We all have our roles within the group. Reed is the smart one. Sue is the nice one. Johnny’s the dumb kid who’s got heart. Me? I’m the tough one.
It’s someone I’ve had practice being ever since I was a kid, when my dad used to get drunk and use my head for batting practice. Nowadays, I know the others need someone like me on the team. Someone who can go up against unknown enemies and take the first hit for the team while Reed figures out how to beat them. Someone who can stand up to Galactus and call him out on his bullsh*t when I know I don’t have a snowball’s chance in hell of surviving if he decides to squish me.
But here’s the thing. Just because I act tough don’t mean I don’t feel things. I’ve taken down all the mirrors in my house just so I don’t accidentally see my reflection. All I have to do is go online and I can find all sorts of jokes and clever observations about the monster known as The Thing. The guy who makes The Hulk look like a fashion model. The guy who no one wants to be rescued from a burning building from.
So I grit my teeth like I always do, and do my duty by the other three because they need me. But all the time I’m waiting for Reed to fulfill his promise of turning me back to normal. I’m waiting for the day people stop calling me The Thing.
Reed’s a good man, and I know he’s trying his best, but that day can’t get here fast enough for me. In the meantime, I do my job. An army of Doom Bots invade the city, and I’m right there with the others taking them down. Each bot gets a good few licks in, but I don’t mind it. I can focus on the bots and ignore the people standing nearby who’re staring at me like I’m a zoo exhibit and whispering behind their backs.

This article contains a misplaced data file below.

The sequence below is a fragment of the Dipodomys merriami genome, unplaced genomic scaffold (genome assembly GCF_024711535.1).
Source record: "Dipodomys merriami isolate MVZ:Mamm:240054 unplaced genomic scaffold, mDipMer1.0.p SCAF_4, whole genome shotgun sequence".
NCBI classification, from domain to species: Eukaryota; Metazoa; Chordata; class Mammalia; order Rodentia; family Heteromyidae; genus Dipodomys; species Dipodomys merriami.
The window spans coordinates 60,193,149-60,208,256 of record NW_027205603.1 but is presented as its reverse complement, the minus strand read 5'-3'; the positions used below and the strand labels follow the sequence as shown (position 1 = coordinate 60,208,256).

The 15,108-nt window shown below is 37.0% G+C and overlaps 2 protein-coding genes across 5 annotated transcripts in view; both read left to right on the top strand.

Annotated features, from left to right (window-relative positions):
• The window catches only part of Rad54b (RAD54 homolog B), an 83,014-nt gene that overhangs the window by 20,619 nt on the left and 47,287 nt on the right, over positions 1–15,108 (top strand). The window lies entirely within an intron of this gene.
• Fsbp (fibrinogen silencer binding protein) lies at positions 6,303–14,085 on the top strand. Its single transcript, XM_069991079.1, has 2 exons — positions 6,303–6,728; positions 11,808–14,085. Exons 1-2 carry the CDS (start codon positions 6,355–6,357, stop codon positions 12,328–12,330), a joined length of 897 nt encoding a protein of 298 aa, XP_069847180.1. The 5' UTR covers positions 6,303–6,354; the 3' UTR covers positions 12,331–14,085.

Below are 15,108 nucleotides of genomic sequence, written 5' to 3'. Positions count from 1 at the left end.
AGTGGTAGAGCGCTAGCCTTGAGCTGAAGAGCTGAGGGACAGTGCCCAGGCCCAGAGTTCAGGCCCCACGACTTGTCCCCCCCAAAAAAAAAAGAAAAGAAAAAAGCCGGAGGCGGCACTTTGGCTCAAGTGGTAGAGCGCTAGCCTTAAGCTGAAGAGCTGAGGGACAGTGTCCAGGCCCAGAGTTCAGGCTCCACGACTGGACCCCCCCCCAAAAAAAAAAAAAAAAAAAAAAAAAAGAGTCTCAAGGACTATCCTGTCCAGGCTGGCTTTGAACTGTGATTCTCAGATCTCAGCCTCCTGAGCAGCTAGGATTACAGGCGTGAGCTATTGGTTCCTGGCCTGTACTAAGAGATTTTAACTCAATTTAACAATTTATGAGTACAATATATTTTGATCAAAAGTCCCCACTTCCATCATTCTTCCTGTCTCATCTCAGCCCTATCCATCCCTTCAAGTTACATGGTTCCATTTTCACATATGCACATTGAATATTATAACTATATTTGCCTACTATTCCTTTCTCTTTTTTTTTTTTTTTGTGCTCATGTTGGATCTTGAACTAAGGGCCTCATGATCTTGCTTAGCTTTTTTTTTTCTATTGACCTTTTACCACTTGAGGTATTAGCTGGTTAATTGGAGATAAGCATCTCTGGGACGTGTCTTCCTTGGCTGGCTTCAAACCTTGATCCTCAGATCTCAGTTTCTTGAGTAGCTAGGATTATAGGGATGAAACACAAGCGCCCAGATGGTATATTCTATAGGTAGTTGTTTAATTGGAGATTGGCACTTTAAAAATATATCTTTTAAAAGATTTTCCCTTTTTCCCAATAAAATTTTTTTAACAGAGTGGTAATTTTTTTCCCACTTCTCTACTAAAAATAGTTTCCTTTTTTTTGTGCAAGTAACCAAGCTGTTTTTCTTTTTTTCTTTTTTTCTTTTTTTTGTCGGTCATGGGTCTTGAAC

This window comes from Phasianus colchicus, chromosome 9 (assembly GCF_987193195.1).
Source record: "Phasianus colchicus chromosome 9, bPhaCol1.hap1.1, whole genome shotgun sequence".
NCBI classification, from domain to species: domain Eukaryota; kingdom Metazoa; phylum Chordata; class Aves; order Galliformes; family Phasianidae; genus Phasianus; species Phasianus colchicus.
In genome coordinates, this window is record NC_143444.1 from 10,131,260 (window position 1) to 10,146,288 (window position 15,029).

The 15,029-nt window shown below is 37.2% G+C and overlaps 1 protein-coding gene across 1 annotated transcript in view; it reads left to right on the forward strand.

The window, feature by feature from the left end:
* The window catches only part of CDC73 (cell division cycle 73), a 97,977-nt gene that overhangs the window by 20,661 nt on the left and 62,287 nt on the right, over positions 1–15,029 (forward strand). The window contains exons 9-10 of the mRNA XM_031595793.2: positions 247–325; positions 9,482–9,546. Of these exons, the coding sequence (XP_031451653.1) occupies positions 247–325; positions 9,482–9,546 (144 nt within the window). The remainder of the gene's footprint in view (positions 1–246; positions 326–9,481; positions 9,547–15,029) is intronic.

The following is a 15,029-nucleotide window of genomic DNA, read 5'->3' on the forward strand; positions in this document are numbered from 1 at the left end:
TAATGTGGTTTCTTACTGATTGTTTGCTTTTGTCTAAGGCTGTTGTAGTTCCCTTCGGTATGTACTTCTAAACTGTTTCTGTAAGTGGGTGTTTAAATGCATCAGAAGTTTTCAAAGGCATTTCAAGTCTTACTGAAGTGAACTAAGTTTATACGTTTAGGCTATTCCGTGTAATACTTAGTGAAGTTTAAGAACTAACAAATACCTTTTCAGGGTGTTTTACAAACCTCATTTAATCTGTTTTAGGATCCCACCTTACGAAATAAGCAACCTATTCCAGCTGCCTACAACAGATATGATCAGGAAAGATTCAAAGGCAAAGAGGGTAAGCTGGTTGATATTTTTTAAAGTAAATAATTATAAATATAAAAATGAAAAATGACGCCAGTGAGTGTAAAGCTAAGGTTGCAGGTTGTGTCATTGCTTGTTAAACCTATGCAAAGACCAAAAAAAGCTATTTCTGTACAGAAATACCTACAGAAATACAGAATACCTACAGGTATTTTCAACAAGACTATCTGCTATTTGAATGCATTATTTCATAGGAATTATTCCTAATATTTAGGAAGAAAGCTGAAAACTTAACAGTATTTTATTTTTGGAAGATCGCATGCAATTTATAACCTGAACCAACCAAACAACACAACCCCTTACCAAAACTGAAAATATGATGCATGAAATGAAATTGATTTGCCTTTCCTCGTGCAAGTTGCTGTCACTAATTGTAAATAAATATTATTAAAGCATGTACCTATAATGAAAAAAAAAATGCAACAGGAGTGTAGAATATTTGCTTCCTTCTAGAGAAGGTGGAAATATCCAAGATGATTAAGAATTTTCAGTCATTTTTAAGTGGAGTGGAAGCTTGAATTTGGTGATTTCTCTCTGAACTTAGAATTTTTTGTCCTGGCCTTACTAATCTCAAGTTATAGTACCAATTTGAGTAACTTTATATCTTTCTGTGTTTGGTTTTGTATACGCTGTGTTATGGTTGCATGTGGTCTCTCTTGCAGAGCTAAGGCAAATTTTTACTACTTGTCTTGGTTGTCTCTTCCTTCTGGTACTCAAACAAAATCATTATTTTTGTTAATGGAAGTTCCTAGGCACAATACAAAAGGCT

I take down the final Doom Bot, and the citizens make a beeline for us. I don’t want to be here for this part. I especially don’t need to be seen standing next to Sue. No need to add any more ‘Beauty and the Beast’ memes to those that already exist on the Internet. I take off for the Fantasticar and fly away before the crowd gets to us. As I leave, I hear one of the girls in the crowd shouting for Johnny to marry her.
“You shouldn’t have left like that, Ben.” Reed tells me later.
“I’d done my part, hadn’t I?” I grunt back. “You don’t need me for the photo op. Any closer to changing me back?”
Reed sighs. “I’m sorry, but it’s proving difficult. It’s not just a question of changing your appearance. We’d have to change your entire cellular structure to bring you back to who you were before. If I tried to do that, there’s a seventy percent chance of you dying in the process. You have to give me more time to refine the process and improve your chances of survival.”
And I have to make my peace with that. The same routine again and again. Annihilus, Blastaar and Diablo. Doom, Dragon Man and the Frightful Four. Me and the others would take them all on. We’d get knocked around. Sometimes we’d get captured. But always we’d manage to save the city. I’d take off right after the job gets done, and watch the aftermath on Youtube. I’d see the chief of police shaking hands with Reed. I’d see video clips taken on cell phones of the battles our group fought. And then I’d scroll down to the comments section to read what the common folk had to say.